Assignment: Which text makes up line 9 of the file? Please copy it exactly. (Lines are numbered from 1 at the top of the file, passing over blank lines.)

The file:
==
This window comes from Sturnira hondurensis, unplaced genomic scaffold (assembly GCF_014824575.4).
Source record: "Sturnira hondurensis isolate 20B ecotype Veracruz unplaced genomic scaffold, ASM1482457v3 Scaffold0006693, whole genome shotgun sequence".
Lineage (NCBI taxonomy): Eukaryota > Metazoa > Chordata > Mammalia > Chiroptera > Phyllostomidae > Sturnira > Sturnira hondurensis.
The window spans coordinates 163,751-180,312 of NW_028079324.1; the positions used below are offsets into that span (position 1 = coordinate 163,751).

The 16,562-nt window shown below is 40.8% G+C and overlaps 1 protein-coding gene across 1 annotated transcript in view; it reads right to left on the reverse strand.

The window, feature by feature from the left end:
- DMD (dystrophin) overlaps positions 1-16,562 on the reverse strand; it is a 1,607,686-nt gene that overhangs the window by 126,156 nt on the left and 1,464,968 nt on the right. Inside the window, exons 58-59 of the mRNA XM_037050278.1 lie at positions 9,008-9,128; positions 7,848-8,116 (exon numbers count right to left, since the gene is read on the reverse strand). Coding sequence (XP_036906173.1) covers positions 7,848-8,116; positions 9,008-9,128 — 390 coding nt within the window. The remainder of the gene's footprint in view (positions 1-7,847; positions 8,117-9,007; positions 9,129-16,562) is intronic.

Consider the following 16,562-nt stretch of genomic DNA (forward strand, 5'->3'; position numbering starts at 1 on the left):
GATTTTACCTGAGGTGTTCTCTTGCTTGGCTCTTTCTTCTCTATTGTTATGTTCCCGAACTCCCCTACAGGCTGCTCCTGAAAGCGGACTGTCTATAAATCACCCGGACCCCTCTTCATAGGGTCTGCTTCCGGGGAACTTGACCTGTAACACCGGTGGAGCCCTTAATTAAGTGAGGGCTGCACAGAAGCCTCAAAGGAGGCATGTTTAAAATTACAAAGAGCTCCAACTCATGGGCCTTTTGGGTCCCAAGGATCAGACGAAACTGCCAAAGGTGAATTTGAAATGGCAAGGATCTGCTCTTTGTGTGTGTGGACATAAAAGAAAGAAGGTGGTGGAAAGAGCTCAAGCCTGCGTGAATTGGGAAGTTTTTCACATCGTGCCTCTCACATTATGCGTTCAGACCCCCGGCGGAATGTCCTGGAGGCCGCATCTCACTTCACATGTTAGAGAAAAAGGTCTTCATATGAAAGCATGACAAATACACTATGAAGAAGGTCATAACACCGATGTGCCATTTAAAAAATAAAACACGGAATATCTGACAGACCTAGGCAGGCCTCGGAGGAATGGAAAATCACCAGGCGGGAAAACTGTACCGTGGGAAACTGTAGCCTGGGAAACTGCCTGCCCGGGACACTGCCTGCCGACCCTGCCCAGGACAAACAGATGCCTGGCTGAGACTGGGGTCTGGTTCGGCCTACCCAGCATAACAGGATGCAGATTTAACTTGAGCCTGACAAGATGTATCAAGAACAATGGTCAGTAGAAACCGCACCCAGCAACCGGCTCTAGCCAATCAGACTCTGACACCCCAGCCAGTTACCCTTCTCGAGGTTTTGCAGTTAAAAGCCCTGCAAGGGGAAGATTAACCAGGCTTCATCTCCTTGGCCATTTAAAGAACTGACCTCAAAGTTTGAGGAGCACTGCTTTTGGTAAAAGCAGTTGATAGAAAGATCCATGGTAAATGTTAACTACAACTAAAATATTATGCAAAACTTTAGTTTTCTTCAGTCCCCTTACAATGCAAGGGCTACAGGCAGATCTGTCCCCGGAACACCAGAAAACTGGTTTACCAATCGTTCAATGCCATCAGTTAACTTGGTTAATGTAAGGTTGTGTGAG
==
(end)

GATTTTACCTGAGGTGTTCTCTTGCTTGGCTCTTTCTTCTCTATTGTTATGTTCCCGAACTCCCCTACAGGCTGCTCCTGAAAGCGGACTGTCTATAAATCACCCGGACCCCTCTTCATAGGGTCTGCTTCCGGGGAACTTGACCTGTAACACCGGTGGAGCCCTTAATTAAGTGAGGGCTGCACAGAAGCCTCAAAGGAGGCATGTTTAAAATTACAAAGAGCTCCAACTCATGGGCCTTTTGGGTCCCAAGGATCAGACGAAACTGCCAAAGGTGAATTTGAAATGGCAAGGATCTGCTCTTTGTGTGTGTGGACATAAAAGAAAGAAGGTGGTGGAAAGAGCTCAAGCCTGCGTGAATTGGGAAGTTTTTCACATCGTGCCTCTCACATTATGCGTTCAGACCCCCGGCGGAATGTCCTGGAGGCCGCATCTCACTTCACATGTTAGAGAAAAAGGTCTTCATATGAAAGCATGACAAATACACTATGAAGAAGGTCATAACACCGATGTGCCATTTAAAAAATAAAACACGGAATATCTGACAGACCTAGGCAGGCCTCGGAGGAATGGAAAATCACCAGGCGGGAAAACTGTACCGTGGGAAACTGTAGCCTGGGAAACTGCCTGCCCGGGACACTGCCTGCCGACCCTGCCCAGGACAAACAGATGCCTGGCTGAGACTGGGGTCTGGTTCGGCCTACCCAGCATAACAGGATGCAGATTTAACTTGAGCCTGACAAGATGTATCAAGAACAATGGTCAGTAGAAACCGCACCCAGCAACCGGCTCTAGCCAATCAGACTCTGACACCCCAGCCAGTTACCCTTCTCGAGGTTTTGCAGTTAAAAGCCCTGCAAGGGGAAGATTAACCAGGCTTCATCTCCTTGGCCATTTAAAGAACTGACCTCAAAGTTTGAGGAGCACTGCTTTTGGTAAAAGCAGTTGATAGAAAGATCCATGGTAAATGTTAACTACAACTAAAATATTATGCAAAACTTTAGTTTTCTTCAGTCCCCTTACAATGCAAGGGCTACAGGCAGATCTGTCCCCGGAACACCAGAAAACTGGTTTACCAATCGTTCAATGCCATCAGTTAACTTGGTTAATGTAAGGTTGTGTGAG